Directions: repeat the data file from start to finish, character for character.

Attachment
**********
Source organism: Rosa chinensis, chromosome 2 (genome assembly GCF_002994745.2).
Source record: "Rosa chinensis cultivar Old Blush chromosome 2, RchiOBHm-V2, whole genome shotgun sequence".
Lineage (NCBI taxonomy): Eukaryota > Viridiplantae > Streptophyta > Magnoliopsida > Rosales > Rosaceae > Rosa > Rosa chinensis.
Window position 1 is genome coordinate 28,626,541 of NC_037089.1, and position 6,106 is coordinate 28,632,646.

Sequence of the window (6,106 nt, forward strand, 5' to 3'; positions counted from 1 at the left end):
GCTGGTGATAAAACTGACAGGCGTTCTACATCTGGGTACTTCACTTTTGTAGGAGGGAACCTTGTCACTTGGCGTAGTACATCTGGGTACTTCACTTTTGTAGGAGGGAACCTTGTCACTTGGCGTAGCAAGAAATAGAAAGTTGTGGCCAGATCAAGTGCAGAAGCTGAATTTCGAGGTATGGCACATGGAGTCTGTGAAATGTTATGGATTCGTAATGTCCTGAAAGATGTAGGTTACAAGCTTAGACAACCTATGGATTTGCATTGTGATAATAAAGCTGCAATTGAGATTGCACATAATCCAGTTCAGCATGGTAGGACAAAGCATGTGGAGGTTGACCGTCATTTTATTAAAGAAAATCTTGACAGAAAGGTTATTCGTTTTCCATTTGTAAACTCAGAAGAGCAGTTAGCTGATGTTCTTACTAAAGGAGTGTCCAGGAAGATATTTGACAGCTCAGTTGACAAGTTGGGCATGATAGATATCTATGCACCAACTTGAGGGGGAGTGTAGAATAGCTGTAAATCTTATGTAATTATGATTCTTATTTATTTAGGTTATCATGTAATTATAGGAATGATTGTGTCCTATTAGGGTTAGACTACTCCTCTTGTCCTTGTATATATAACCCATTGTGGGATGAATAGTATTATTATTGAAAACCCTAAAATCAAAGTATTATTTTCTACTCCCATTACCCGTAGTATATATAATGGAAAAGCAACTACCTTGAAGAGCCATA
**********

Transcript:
Source organism: Rosa chinensis, chromosome 2 (genome assembly GCF_002994745.2).
Source record: "Rosa chinensis cultivar Old Blush chromosome 2, RchiOBHm-V2, whole genome shotgun sequence".
Lineage (NCBI taxonomy): Eukaryota > Viridiplantae > Streptophyta > Magnoliopsida > Rosales > Rosaceae > Rosa > Rosa chinensis.
Window position 1 is genome coordinate 28,626,541 of NC_037089.1, and position 6,106 is coordinate 28,632,646.

Sequence of the window (6,106 nt, forward strand, 5' to 3'; positions counted from 1 at the left end):
GCTGGTGATAAAACTGACAGGCGTTCTACATCTGGGTACTTCACTTTTGTAGGAGGGAACCTTGTCACTTGGCGTAGTACATCTGGGTACTTCACTTTTGTAGGAGGGAACCTTGTCACTTGGCGTAGCAAGAAATAGAAAGTTGTGGCCAGATCAAGTGCAGAAGCTGAATTTCGAGGTATGGCACATGGAGTCTGTGAAATGTTATGGATTCGTAATGTCCTGAAAGATGTAGGTTACAAGCTTAGACAACCTATGGATTTGCATTGTGATAATAAAGCTGCAATTGAGATTGCACATAATCCAGTTCAGCATGGTAGGACAAAGCATGTGGAGGTTGACCGTCATTTTATTAAAGAAAATCTTGACAGAAAGGTTATTCGTTTTCCATTTGTAAACTCAGAAGAGCAGTTAGCTGATGTTCTTACTAAAGGAGTGTCCAGGAAGATATTTGACAGCTCAGTTGACAAGTTGGGCATGATAGATATCTATGCACCAACTTGAGGGGGAGTGTAGAATAGCTGTAAATCTTATGTAATTATGATTCTTATTTATTTAGGTTATCATGTAATTATAGGAATGATTGTGTCCTATTAGGGTTAGACTACTCCTCTTGTCCTTGTATATATAACCCATTGTGGGATGAATAGTATTATTATTGAAAACCCTAAAATCAAAGTATTATTTTCTACTCCCATTACCCGTAGTATATATAATGGAAAAGCAACTACCTTGAAGAGCCATA